This just in: NVIDIA
The LG Optimus 2x will feature a dual-core Tegra 2 processor front and center, pushing smartphone performance to the next level. That unique advantage won't last long, of course -- Texas Instruments
Analyst reports also show Samsung supposedly placing large Tegra 2 orders for its upcoming smartphones and tablets, which would be a huge vote of confidence in NVIDIA's technology from a company that also makes its own high-speed mobile processors. Moreover, Tegra 2 might be the reference design for the next version of the Google
The stars are aligning for NVIDIA to become a major player in mobile computing. Meanwhile, its traditional bread-and-butter business in graphics processors for laptops and desktops is suffering from manufacturing problems, delayed releases, and tough-as-nails competition from both Intel
If current trends continue, it won't be long before NVIDIA's old graphics powerhouse image becomes a mere memory, replaced by a larger role in mobile computing. Given how sales for tablets and high-end phones are shaping up in comparison to boring old computers, that's not necessarily a bad thing for NVIDIA.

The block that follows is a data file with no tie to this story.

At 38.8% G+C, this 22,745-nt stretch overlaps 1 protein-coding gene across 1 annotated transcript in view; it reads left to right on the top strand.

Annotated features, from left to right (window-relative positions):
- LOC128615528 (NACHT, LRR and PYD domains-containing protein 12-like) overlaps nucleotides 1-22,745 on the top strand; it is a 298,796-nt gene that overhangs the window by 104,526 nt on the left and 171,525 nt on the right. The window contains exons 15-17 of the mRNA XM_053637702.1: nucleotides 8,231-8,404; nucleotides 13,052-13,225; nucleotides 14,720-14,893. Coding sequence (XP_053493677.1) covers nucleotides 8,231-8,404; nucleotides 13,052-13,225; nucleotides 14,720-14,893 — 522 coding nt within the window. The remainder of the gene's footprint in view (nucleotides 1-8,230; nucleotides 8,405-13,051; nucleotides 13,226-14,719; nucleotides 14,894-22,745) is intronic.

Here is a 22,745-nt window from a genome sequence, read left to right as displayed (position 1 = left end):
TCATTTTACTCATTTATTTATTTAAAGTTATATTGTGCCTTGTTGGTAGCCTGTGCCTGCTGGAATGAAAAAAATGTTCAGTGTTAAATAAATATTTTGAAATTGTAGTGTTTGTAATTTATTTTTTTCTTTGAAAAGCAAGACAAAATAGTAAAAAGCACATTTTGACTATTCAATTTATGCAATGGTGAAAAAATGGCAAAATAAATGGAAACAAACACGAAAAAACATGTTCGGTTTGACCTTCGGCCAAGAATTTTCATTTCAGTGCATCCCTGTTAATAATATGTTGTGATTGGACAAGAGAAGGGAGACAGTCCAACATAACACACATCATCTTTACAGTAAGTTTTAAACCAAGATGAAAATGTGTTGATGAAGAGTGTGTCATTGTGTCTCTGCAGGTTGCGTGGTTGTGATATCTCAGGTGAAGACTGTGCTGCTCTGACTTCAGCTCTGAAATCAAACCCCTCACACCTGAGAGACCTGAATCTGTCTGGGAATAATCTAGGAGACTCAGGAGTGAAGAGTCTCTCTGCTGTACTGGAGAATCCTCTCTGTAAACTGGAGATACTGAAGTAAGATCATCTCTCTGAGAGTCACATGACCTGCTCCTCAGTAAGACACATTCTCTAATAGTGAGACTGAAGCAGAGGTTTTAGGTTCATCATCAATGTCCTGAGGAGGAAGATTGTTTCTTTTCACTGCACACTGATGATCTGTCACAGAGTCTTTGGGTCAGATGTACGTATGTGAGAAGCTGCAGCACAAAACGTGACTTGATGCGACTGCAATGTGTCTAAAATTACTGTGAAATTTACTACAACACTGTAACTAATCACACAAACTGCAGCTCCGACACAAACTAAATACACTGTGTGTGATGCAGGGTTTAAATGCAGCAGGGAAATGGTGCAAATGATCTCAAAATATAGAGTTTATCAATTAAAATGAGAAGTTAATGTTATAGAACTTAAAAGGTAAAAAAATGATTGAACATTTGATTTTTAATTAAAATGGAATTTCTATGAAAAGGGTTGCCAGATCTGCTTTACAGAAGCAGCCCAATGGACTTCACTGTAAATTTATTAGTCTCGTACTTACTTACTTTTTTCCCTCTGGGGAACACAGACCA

Oh, and before you get too excited about the Optimus 2x, I need to tell you that it's coming to Korea in January with select European and Asian markets to follow -- no mention of North America. Then again, equally powerful or even better phones and tablets are bound to show up here shortly, and some of them should have Tegra 2 inside.
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Fool contributor Anders Bylund holds no position in any of the companies discussed here. Google and Intel are Motley Fool Inside Value recommendations. Google is a Motley Fool Rule Breakers pick. NVIDIA is a Motley Fool Stock Advisor choice. The Fool owns shares of and has bought calls on Intel. Motley Fool Options has recommended buying calls on Intel. The Fool owns shares of Google, Marvell Technology Group, and Texas Instruments. Try any of our Foolish newsletter services free for 30 days. We Fools may not all hold the same opinions, but we all believe that considering a diverse range of insights makes us better investors. You can check out Anders' holdings and a concise bio if you like, and The Motley Fool is investors writing for investors.